Politics pretending to be science, on the other hand, is current, and it is chic.
It’s useful, too. For all of the hype, much of the fadlike fetishization of “Big Data” is merely the latest repackaging of old and tired progressive ideas about who in our society should enjoy the most political power. Outside of our laboratories, “it’s just science!” is typically a dodge — a bullying tactic designed to hide a crushingly boring orthodox progressivism behind the veil of dispassionate empiricism and to pretend that Hayek’s observation that even the smartest of central planners can never have the information they would need to centrally plan was obviated by the invention of the computer. If politics should be determined by pragmatism, and the pragmatists are all on the left . . . well, you do the math.
All over the Internet, Neil deGrasse Tyson’s face is presented next to words that he may or may not have spoken. “Other than being a scientist,” he says in one image, “I’m not any other kind of -ist. These -ists and -isms are philosophies; they’re philosophical portfolios that people attach themselves to and then the philosophy does the thinking for you instead of you doing the thinking yourself.” Translation: All of my political and moral judgments are original, unlike those of the rubes who subscribe to ideologies, philosophies, and religious frameworks. My worldview is driven only by the data.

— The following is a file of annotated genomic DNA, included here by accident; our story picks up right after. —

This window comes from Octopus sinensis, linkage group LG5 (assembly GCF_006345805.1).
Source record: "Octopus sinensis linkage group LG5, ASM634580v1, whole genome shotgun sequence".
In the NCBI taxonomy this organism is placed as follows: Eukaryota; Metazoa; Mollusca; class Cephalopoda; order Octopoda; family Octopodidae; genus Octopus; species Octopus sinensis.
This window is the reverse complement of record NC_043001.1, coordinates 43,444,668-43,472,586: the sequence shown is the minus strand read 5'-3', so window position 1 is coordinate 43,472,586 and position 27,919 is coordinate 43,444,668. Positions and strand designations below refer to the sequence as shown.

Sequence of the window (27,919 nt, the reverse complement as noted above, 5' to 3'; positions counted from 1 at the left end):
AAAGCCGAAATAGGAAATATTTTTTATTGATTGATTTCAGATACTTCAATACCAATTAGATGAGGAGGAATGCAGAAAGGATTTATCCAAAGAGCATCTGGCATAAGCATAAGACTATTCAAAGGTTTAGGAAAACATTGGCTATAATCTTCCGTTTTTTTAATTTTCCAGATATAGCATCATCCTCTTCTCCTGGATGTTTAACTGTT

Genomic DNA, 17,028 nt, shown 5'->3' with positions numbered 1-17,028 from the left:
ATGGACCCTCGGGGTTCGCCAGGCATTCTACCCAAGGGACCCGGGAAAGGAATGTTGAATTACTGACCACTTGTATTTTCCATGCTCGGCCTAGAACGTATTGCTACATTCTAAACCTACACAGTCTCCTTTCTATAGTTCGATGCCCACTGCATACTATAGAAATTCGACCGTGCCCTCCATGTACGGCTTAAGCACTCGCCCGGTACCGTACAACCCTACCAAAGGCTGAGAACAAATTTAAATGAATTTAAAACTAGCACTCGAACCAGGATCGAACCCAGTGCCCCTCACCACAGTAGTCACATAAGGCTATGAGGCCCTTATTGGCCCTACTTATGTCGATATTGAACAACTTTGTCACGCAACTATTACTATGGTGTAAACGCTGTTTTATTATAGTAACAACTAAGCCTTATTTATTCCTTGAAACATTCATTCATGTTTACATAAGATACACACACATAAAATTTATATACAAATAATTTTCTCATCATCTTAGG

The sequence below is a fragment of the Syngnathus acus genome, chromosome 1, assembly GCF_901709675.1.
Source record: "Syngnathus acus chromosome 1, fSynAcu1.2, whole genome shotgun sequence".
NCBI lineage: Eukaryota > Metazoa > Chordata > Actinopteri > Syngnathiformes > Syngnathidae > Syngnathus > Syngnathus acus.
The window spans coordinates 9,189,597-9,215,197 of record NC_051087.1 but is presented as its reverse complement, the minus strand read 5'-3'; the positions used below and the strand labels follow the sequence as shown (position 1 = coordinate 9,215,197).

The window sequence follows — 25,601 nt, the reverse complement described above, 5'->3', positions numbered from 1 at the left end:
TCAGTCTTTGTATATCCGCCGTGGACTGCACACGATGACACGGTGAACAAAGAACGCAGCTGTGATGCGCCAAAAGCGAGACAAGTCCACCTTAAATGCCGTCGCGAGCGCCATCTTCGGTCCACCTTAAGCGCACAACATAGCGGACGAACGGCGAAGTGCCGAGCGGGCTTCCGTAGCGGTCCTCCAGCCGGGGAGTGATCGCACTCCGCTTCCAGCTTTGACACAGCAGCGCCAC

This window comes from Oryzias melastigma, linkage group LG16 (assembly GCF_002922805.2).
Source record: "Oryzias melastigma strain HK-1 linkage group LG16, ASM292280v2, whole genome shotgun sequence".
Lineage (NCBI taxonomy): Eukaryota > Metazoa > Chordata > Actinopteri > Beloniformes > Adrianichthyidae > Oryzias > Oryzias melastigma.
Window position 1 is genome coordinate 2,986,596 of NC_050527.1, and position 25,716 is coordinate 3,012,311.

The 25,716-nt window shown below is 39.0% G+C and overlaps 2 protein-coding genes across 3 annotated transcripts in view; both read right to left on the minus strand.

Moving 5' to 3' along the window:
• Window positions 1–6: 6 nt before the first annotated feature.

This is nonsense. Progressives not only believe all sorts of unscientific things — that Medicaid, the VA, and Head Start work; that school choice does not; that abortion carries with it few important medical questions; that GM crops make the world worse; that one can attribute every hurricane, wildfire, and heat wave to “climate change”; that it’s feasible that renewable energy will take over from fossil fuels anytime soon — but also do their level best to block investigation into any area that they consider too delicate. You’ll note that the typical objections to the likes of Charles Murray and Paul McHugh aren’t scientific at all, but amount to asking lamely why anybody would say something so mean.